ILFORD XP2 Super PDF
Like all rolls of film, XP2 Super has its own grain look and texture, you can see from the image below that the grain is very visible in the more well lighted areas on the frame. Its not unpleasant and adds lots of character to the image, this is an ISO 400 film after all and as such perfect for use indoors.
Ilford XP2 Super – Sample images, scanned using a Minolta Dimage Elite film scanner
Thanks to Sharon Walters Knight a fellow WordPress blogger and Facebook friend , I have in the last three weeks started to take a look again at 35mm film photography.
Over the last three years or so Film is starting to make a big come back, mainly with the help of film suppliers and film fan supporters lomography, they sell and process films along with camera bodies and offer some great new ideas as to how to use film and get some creative results from it.
I have just finished shooting my first role of 35mm black and white film supplied from Lomography Europe, using my Nikon FM2 and when I get time this week I will post this roll of film off to them and wait for the negatives and online scans to appear!
For the moment I have been looking at some of my old negatives and scanning them, the results are good I feel for these old black and white frames, My impression of how film compares to current Digital cameras is one of surprise, I love the grainy and organic feel to black and white films!
I had not realized since I stopped looking at film as my main photography medium, just how much digital has moved forward year on year! I feel that even when scanning a film frame at 10 megapixels with a good scanner, even with ISO 100 film the detail is so much less that can be found in todays digital sensors. Film grain is loved by many, yet when you look closely a lot of the image details are lost in this grain. A simple fact however when using film is that while digital cameras have kept developing all the time, film scanner have not. Another fact often lost today is that film was not designed with scanners in mind but with wet/dark room printing on light sensitive photo-papers, often designed by the film suppliers to match the film being used. Thus it could still be true that the best results when printing from film can be achieved in the dark room and not using a scanner at all!
I still love the idea of using a film camera at times when you want to use a simple process and travel light, just packing a film camera, a few lenses and rolls of film, without the need to take battery chargers and laptops with you. Another fact is that Film cameras work better when your outside and need to keep changing lenses, you never have to worry about dust and dirt getting to your sensor!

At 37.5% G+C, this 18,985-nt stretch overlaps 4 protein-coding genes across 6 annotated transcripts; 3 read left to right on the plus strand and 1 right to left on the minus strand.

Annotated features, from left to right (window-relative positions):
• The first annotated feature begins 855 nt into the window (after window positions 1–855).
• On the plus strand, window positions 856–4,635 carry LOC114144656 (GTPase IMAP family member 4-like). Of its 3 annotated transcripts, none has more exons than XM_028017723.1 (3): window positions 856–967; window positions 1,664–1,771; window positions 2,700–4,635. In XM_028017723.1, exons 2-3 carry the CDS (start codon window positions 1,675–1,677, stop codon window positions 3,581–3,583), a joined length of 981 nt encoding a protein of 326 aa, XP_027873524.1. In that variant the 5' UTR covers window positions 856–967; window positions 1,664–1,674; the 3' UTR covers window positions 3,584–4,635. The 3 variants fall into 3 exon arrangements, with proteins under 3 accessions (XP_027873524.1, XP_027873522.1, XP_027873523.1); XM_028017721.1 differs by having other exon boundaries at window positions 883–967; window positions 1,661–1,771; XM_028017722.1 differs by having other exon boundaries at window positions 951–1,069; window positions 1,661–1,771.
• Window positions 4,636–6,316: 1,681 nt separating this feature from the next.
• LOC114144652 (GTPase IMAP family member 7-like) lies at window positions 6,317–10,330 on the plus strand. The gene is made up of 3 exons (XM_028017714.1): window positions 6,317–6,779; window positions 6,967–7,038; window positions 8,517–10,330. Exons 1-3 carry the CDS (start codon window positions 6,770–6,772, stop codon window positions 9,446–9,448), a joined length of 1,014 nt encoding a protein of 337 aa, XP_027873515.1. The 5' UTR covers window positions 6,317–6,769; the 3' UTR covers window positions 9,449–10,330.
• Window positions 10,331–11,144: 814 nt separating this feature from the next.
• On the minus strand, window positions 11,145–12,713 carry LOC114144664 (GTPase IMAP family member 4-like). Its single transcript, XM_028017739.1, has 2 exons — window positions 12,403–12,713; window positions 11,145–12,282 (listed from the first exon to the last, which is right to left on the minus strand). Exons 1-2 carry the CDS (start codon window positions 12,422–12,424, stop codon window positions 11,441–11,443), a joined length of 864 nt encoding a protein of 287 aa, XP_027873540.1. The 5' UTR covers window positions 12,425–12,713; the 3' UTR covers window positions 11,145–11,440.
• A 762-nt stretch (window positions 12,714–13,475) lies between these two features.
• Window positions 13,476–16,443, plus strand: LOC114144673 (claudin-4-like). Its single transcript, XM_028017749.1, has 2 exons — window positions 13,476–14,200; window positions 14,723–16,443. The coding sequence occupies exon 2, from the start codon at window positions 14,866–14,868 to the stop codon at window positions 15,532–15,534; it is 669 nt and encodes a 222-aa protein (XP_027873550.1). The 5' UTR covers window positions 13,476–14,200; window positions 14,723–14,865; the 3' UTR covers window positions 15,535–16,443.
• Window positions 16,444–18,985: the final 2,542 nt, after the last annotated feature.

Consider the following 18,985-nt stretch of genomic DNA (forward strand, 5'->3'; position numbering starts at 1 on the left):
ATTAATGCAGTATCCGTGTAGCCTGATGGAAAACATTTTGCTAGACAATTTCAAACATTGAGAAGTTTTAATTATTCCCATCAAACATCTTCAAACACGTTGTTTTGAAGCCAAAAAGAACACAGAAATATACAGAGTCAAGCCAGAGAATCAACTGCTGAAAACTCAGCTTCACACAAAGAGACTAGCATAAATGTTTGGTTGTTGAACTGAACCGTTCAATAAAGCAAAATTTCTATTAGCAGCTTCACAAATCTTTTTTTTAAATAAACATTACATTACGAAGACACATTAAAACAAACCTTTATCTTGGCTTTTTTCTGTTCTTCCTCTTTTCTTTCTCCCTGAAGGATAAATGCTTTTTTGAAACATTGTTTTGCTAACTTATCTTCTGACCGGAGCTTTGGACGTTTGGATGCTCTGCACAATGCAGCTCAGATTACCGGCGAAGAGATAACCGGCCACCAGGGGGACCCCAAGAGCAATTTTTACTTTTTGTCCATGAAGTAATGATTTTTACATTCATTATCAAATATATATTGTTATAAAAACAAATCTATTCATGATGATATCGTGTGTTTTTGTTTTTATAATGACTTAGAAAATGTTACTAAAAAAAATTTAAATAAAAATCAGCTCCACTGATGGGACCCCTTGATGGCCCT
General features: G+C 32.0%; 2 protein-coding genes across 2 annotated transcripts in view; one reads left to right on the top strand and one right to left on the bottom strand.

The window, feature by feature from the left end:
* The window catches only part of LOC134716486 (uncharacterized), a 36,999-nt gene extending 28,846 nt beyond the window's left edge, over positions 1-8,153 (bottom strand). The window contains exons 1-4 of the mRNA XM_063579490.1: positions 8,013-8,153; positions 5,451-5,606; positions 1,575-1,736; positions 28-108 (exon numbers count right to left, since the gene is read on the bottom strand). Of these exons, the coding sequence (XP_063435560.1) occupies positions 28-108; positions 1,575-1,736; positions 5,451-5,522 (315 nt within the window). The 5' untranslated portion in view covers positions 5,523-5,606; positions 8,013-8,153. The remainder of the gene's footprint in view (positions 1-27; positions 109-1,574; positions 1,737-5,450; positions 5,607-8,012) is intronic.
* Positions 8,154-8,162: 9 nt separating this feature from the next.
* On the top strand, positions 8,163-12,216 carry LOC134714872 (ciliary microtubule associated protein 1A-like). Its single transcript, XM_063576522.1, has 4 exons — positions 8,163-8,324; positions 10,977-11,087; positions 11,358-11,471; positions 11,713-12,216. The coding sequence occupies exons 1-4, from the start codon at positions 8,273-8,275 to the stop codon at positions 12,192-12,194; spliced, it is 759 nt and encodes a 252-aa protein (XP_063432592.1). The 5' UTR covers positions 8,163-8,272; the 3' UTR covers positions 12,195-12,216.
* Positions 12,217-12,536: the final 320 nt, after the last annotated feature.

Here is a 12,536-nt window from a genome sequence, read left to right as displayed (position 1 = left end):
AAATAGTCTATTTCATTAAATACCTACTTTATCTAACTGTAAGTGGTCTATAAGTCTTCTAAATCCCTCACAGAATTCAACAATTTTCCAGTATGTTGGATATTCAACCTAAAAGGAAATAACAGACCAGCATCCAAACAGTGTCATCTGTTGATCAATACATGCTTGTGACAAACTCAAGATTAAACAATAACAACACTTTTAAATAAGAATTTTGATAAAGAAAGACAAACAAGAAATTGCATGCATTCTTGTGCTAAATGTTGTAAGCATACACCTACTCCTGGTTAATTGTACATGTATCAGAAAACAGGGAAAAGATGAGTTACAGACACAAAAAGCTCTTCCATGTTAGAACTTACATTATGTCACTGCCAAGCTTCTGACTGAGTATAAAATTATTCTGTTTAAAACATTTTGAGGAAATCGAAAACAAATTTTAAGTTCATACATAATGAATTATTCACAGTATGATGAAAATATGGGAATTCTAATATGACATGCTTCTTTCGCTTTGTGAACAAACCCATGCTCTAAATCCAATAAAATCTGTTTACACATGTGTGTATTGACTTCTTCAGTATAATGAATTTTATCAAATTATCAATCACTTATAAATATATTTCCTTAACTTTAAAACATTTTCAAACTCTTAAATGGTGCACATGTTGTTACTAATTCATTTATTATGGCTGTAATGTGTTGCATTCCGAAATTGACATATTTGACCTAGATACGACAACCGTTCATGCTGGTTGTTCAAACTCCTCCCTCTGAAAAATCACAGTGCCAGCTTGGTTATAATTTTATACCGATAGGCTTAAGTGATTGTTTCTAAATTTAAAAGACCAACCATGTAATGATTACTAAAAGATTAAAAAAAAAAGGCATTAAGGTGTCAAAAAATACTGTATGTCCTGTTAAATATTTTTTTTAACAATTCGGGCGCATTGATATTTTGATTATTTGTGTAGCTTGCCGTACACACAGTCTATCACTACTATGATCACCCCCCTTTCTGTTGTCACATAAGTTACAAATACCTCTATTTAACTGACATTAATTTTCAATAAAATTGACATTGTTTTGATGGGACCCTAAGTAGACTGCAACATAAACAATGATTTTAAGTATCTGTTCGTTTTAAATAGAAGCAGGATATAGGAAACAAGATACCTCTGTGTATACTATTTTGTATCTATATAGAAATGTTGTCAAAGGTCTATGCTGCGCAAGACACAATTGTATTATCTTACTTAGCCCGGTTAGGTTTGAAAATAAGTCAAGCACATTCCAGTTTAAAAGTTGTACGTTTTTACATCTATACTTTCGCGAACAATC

Here are some film shots I have taken over the years, at some point this week I will post more on them, including some closer looks at just how much detail is in the full sized images and just how film grain looks at 100% print size.
Ilfords Black and white film Gallery
Day Six of the Black and white photo challenge and today , I went to the top of a local Hill, Carrigmaclea in county Tipperary. The light was amazing and perfect for black and white images. At the top of the hill as you can see there is a cross that was erected by people from a local church back in 1958 which was apparently a holly year.
“My Sweet Lord”
My sweet lord
Hm, my lord
Hm, my lord
I really want to see you
Really want to be with you
Really want to see you lord
But it takes so long, my lord
My sweet lord
Hm, my lord
Hm, my lord
I own a big thank you to great friend and fellow photo blogger Sharon Walters Knight for tagging me last week on my facebook page, to take part in a Seven day Black and White photo challenge, I am really enjoying taking this on as its making me truly explore subject just for black and white images once again 🙂
This image of Dunhill castle, county Waterford, was taken during the last hour of bright sun light, this time of year the sun is very low in the sky so there is some great light to be captured, even more so later in the afternoon. Here I just loved the way the sun reflected on the old stone work of this great old building just moment before it set some distance away over the coast to the south.
They say that some animals see the world in black and white , I would love to be able to switch this ability on and off when out and about with my Nikon, you can see the results of taking a shot in black and white very quickly on the back of the camera but having the ability to view the world in-front of you in monochrome would be a perfect gift for many photographers, even more so if you love the light that can be captured using only the shades from white to black.
This image was taken a while back, one early spring morning while out for a walk, up a lane that passed through a local community of special needs people near Callan, county Kilkenny. It was a foggy morning but by the time of this shot a lot of the mist had lifted. the atmosphere was wonderful.